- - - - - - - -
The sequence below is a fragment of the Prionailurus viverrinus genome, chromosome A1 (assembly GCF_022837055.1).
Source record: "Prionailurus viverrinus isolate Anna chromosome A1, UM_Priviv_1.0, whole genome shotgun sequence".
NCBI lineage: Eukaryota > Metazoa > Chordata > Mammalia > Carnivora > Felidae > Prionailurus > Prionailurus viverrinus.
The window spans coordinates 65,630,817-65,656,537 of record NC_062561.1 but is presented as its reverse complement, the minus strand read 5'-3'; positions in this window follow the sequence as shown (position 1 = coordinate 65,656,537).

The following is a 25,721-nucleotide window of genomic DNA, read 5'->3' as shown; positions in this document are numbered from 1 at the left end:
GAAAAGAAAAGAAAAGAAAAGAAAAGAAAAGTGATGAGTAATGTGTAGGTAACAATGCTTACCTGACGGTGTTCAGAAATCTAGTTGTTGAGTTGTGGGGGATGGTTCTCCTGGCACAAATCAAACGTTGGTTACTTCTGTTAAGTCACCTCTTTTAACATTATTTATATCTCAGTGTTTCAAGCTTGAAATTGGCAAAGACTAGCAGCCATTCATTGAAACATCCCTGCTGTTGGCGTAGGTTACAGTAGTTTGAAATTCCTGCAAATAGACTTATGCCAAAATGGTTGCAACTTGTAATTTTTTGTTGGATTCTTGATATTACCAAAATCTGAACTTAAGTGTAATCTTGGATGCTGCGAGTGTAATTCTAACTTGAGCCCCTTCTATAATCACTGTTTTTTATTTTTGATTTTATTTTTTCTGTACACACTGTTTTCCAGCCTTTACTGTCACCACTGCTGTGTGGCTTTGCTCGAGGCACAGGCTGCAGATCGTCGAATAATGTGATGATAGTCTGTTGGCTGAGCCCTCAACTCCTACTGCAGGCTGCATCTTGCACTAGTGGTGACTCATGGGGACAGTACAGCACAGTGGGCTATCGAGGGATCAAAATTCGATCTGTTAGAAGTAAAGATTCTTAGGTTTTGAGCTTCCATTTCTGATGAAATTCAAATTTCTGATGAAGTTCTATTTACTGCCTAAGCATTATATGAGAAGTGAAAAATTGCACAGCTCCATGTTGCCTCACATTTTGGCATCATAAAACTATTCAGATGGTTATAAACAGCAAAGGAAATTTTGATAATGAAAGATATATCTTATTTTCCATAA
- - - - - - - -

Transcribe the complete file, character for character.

The sequence below is a fragment of the Prionailurus viverrinus genome, chromosome A1 (assembly GCF_022837055.1).
Source record: "Prionailurus viverrinus isolate Anna chromosome A1, UM_Priviv_1.0, whole genome shotgun sequence".
NCBI lineage: Eukaryota > Metazoa > Chordata > Mammalia > Carnivora > Felidae > Prionailurus > Prionailurus viverrinus.
The window spans coordinates 65,630,817-65,656,537 of record NC_062561.1 but is presented as its reverse complement, the minus strand read 5'-3'; positions in this window follow the sequence as shown (position 1 = coordinate 65,656,537).

The following is a 25,721-nucleotide window of genomic DNA, read 5'->3' as shown; positions in this document are numbered from 1 at the left end:
GAAAAGAAAAGAAAAGAAAAGAAAAGAAAAGTGATGAGTAATGTGTAGGTAACAATGCTTACCTGACGGTGTTCAGAAATCTAGTTGTTGAGTTGTGGGGGATGGTTCTCCTGGCACAAATCAAACGTTGGTTACTTCTGTTAAGTCACCTCTTTTAACATTATTTATATCTCAGTGTTTCAAGCTTGAAATTGGCAAAGACTAGCAGCCATTCATTGAAACATCCCTGCTGTTGGCGTAGGTTACAGTAGTTTGAAATTCCTGCAAATAGACTTATGCCAAAATGGTTGCAACTTGTAATTTTTTGTTGGATTCTTGATATTACCAAAATCTGAACTTAAGTGTAATCTTGGATGCTGCGAGTGTAATTCTAACTTGAGCCCCTTCTATAATCACTGTTTTTTATTTTTGATTTTATTTTTTCTGTACACACTGTTTTCCAGCCTTTACTGTCACCACTGCTGTGTGGCTTTGCTCGAGGCACAGGCTGCAGATCGTCGAATAATGTGATGATAGTCTGTTGGCTGAGCCCTCAACTCCTACTGCAGGCTGCATCTTGCACTAGTGGTGACTCATGGGGACAGTACAGCACAGTGGGCTATCGAGGGATCAAAATTCGATCTGTTAGAAGTAAAGATTCTTAGGTTTTGAGCTTCCATTTCTGATGAAATTCAAATTTCTGATGAAGTTCTATTTACTGCCTAAGCATTATATGAGAAGTGAAAAATTGCACAGCTCCATGTTGCCTCACATTTTGGCATCATAAAACTATTCAGATGGTTATAAACAGCAAAGGAAATTTTGATAATGAAAGATATATCTTATTTTCCATAA